April 29, 2013
Such a test could cost thousands of dollars for every food item sold. This outrageous and cost prohibitive testing would certainly cause all but the biggest chain restaurants to go out of business almost instantly.
The bill, Senate Bill 747, is an addition to the current health and safety codes and is currently set for a hearing on April 17. It was written and introduced by Sen. Mark DeSauliner (D, Concord).
The introduction of the bill clearly says that the law would require the food service companies to pay the state for the testing in order to fill state coffers. It notes that without the assessment, the state would have the right to shut an offending restaurant down.
If the department determines that the criteria are met, the bill would require the manufacturer to create, for approval of the department, a public health impact report (PHIR) containing specified information, including a list of adverse public health impacts and a mitigation plan for those impacts.
As California politics watchdog Stephen Frank points out,
"Pass this and hundreds of thousands of Californians are out of work on Day One ~ and tens of thousands of Californians have lost their investments and businesses."
The big chains could afford the cost of these tests, but small restaurants would just have to close their doors before the state's inspectors do it for them.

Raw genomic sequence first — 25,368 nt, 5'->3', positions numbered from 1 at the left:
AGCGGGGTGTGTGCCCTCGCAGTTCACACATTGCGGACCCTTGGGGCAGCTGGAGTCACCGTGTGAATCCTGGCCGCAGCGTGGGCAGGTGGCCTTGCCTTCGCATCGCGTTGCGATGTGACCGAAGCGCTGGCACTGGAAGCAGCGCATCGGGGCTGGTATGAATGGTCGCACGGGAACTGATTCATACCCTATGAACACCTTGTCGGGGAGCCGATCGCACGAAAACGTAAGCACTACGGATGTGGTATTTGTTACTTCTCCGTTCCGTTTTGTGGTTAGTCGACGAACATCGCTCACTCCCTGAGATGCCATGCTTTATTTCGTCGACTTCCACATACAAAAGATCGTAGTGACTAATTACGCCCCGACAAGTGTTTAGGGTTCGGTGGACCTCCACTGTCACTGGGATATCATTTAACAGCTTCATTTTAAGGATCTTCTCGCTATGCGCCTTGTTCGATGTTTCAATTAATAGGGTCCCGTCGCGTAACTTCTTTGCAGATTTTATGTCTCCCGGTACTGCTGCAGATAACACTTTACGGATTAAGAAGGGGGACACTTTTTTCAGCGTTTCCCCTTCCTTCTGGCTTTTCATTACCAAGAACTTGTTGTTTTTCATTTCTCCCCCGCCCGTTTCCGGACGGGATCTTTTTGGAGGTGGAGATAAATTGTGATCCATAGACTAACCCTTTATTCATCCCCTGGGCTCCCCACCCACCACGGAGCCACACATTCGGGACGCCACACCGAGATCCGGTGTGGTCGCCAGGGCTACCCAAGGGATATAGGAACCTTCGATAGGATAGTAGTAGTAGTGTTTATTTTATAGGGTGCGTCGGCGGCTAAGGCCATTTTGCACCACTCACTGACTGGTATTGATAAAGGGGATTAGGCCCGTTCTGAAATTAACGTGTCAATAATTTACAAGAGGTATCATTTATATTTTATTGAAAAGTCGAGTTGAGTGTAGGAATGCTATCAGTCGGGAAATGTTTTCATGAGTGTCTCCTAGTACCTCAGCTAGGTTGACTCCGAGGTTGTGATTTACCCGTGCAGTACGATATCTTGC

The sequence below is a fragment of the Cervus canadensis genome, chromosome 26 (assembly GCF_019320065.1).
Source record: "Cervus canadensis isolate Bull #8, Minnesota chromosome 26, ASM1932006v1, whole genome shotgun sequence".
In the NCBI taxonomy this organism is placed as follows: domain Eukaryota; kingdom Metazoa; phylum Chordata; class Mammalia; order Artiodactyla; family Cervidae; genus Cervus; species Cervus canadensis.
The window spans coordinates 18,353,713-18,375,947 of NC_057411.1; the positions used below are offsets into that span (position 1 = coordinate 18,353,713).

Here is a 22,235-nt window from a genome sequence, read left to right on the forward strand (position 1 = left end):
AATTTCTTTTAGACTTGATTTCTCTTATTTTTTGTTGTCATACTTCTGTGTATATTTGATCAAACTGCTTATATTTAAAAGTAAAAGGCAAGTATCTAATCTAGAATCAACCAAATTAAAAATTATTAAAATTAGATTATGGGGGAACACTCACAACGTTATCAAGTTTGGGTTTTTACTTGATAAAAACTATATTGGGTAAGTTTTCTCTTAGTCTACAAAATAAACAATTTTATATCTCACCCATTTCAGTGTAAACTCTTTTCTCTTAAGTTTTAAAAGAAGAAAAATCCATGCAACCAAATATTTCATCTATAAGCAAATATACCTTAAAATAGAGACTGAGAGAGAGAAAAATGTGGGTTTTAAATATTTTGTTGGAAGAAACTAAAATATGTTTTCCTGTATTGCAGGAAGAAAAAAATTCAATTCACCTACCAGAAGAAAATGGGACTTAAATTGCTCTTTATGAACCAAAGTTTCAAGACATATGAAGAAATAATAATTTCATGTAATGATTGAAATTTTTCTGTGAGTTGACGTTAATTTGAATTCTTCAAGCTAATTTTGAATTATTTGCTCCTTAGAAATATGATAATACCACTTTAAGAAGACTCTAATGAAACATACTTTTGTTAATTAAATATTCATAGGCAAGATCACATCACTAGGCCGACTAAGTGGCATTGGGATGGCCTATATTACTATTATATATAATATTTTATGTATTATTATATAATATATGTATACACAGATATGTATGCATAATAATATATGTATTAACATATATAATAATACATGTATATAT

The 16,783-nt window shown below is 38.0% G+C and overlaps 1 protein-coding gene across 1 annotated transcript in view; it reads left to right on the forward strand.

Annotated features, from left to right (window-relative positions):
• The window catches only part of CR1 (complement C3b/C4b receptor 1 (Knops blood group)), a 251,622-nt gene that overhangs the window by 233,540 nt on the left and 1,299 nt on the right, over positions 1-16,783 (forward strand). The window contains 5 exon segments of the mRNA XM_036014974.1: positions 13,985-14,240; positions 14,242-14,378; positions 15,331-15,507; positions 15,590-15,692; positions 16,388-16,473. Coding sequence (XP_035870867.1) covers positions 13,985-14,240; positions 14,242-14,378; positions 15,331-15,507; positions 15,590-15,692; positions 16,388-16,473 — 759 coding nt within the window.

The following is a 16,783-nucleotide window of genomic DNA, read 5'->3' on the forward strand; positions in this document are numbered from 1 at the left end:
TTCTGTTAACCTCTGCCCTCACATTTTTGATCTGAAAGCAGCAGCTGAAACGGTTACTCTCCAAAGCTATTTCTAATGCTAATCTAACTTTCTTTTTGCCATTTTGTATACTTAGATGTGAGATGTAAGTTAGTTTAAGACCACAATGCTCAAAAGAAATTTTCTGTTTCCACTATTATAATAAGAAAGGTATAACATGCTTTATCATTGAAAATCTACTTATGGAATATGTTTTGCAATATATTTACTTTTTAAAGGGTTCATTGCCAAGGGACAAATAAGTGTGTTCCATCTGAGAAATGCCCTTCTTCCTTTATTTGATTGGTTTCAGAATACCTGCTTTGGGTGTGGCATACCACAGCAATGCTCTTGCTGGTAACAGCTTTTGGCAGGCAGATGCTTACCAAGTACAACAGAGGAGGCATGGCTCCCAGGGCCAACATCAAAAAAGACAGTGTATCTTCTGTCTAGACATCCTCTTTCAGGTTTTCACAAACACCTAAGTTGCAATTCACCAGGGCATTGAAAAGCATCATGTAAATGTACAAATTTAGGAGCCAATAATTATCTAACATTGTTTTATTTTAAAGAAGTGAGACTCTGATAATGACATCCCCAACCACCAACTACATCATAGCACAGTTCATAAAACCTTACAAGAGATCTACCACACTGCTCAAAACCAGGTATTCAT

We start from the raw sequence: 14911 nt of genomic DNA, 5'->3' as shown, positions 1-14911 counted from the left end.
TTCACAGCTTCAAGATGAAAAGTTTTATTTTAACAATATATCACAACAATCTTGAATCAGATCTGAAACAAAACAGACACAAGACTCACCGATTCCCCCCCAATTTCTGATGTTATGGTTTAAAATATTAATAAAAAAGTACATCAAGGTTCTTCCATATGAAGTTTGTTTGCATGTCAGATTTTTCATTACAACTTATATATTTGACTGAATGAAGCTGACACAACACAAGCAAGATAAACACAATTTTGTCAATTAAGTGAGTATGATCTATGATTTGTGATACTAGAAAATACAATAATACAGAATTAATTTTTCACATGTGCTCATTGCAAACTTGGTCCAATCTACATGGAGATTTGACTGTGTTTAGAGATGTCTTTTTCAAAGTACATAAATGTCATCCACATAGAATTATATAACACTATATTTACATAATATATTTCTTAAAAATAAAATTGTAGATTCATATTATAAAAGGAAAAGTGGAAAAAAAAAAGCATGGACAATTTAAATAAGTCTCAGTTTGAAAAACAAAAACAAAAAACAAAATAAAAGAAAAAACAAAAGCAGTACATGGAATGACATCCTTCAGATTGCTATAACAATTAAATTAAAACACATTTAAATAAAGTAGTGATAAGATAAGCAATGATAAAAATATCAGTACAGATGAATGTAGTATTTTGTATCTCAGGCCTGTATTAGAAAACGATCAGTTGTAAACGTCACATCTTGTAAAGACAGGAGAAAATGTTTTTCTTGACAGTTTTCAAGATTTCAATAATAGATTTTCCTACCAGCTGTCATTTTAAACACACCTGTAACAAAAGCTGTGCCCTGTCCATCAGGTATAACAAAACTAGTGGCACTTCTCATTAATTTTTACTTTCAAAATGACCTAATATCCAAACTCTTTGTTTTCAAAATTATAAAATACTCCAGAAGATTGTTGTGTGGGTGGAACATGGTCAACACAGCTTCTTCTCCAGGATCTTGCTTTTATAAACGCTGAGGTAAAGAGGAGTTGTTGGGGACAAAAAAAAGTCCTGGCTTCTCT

Further, this requirement would tend to limit menu options at restaurants, as those that could not afford the tests would cut menu choices down in order to keep testing costs lower. Additionally, menus wouldn't change very often to avoid constant costly state testing requirements. This would prevent restaurants from trying new menu items to appeal to the changing tastes of customers.
And this is not to even mention that the expense of eating out would go up as restaurants pass on the costs of these expensive tests to customers.
Interestingly, the bill's sponsor, Sen. DeSauliner, is a party jumper; until the year 2000, he was a Republican. DeSauliner is also a big opponent of the Second Amendment and is supported by the anti-gun advocacy group the Brady Campaign to Prevent Gun Violence.